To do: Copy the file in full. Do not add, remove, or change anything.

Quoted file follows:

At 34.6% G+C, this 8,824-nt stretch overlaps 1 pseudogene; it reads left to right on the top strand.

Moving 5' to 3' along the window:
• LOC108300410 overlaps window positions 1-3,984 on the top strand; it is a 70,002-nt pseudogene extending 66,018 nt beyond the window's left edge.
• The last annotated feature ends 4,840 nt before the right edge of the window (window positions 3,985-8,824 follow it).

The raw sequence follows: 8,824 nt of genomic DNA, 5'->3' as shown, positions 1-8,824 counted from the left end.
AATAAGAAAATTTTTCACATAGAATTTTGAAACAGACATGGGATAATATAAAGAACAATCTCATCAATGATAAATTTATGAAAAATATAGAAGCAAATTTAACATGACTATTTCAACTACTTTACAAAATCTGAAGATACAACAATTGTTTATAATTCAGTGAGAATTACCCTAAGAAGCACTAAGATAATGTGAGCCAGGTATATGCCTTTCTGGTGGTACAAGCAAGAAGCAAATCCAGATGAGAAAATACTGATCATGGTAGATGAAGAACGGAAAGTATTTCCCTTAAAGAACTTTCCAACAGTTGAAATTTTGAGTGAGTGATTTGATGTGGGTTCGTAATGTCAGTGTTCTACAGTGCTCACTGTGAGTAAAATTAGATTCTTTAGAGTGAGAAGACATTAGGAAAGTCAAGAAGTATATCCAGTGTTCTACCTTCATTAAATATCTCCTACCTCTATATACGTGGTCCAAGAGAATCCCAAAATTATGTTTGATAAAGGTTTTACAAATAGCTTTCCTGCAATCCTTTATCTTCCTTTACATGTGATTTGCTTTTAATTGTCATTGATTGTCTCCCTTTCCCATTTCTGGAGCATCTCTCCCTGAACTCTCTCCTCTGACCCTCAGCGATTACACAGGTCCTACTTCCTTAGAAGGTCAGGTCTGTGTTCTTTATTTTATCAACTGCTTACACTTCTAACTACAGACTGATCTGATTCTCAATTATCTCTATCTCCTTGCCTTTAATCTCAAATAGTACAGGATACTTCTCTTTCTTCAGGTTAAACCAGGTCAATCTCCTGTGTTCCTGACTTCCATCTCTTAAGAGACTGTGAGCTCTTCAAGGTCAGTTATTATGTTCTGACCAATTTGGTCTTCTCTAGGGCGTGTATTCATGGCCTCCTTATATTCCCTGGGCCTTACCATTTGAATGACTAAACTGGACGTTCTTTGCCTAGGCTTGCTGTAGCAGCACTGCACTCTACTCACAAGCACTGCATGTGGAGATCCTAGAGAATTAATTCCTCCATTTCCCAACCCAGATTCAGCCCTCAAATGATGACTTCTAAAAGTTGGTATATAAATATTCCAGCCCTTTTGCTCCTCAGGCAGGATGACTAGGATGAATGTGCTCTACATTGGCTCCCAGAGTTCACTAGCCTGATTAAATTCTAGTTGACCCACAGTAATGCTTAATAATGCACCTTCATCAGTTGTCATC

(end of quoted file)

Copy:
At 34.6% G+C, this 8,824-nt stretch overlaps 1 pseudogene; it reads left to right on the top strand.

Moving 5' to 3' along the window:
• LOC108300410 overlaps window positions 1-3,984 on the top strand; it is a 70,002-nt pseudogene extending 66,018 nt beyond the window's left edge.
• The last annotated feature ends 4,840 nt before the right edge of the window (window positions 3,985-8,824 follow it).

The raw sequence follows: 8,824 nt of genomic DNA, 5'->3' as shown, positions 1-8,824 counted from the left end.
AATAAGAAAATTTTTCACATAGAATTTTGAAACAGACATGGGATAATATAAAGAACAATCTCATCAATGATAAATTTATGAAAAATATAGAAGCAAATTTAACATGACTATTTCAACTACTTTACAAAATCTGAAGATACAACAATTGTTTATAATTCAGTGAGAATTACCCTAAGAAGCACTAAGATAATGTGAGCCAGGTATATGCCTTTCTGGTGGTACAAGCAAGAAGCAAATCCAGATGAGAAAATACTGATCATGGTAGATGAAGAACGGAAAGTATTTCCCTTAAAGAACTTTCCAACAGTTGAAATTTTGAGTGAGTGATTTGATGTGGGTTCGTAATGTCAGTGTTCTACAGTGCTCACTGTGAGTAAAATTAGATTCTTTAGAGTGAGAAGACATTAGGAAAGTCAAGAAGTATATCCAGTGTTCTACCTTCATTAAATATCTCCTACCTCTATATACGTGGTCCAAGAGAATCCCAAAATTATGTTTGATAAAGGTTTTACAAATAGCTTTCCTGCAATCCTTTATCTTCCTTTACATGTGATTTGCTTTTAATTGTCATTGATTGTCTCCCTTTCCCATTTCTGGAGCATCTCTCCCTGAACTCTCTCCTCTGACCCTCAGCGATTACACAGGTCCTACTTCCTTAGAAGGTCAGGTCTGTGTTCTTTATTTTATCAACTGCTTACACTTCTAACTACAGACTGATCTGATTCTCAATTATCTCTATCTCCTTGCCTTTAATCTCAAATAGTACAGGATACTTCTCTTTCTTCAGGTTAAACCAGGTCAATCTCCTGTGTTCCTGACTTCCATCTCTTAAGAGACTGTGAGCTCTTCAAGGTCAGTTATTATGTTCTGACCAATTTGGTCTTCTCTAGGGCGTGTATTCATGGCCTCCTTATATTCCCTGGGCCTTACCATTTGAATGACTAAACTGGACGTTCTTTGCCTAGGCTTGCTGTAGCAGCACTGCACTCTACTCACAAGCACTGCATGTGGAGATCCTAGAGAATTAATTCCTCCATTTCCCAACCCAGATTCAGCCCTCAAATGATGACTTCTAAAAGTTGGTATATAAATATTCCAGCCCTTTTGCTCCTCAGGCAGGATGACTAGGATGAATGTGCTCTACATTGGCTCCCAGAGTTCACTAGCCTGATTAAATTCTAGTTGACCCACAGTAATGCTTAATAATGCACCTTCATCAGTTGTCATC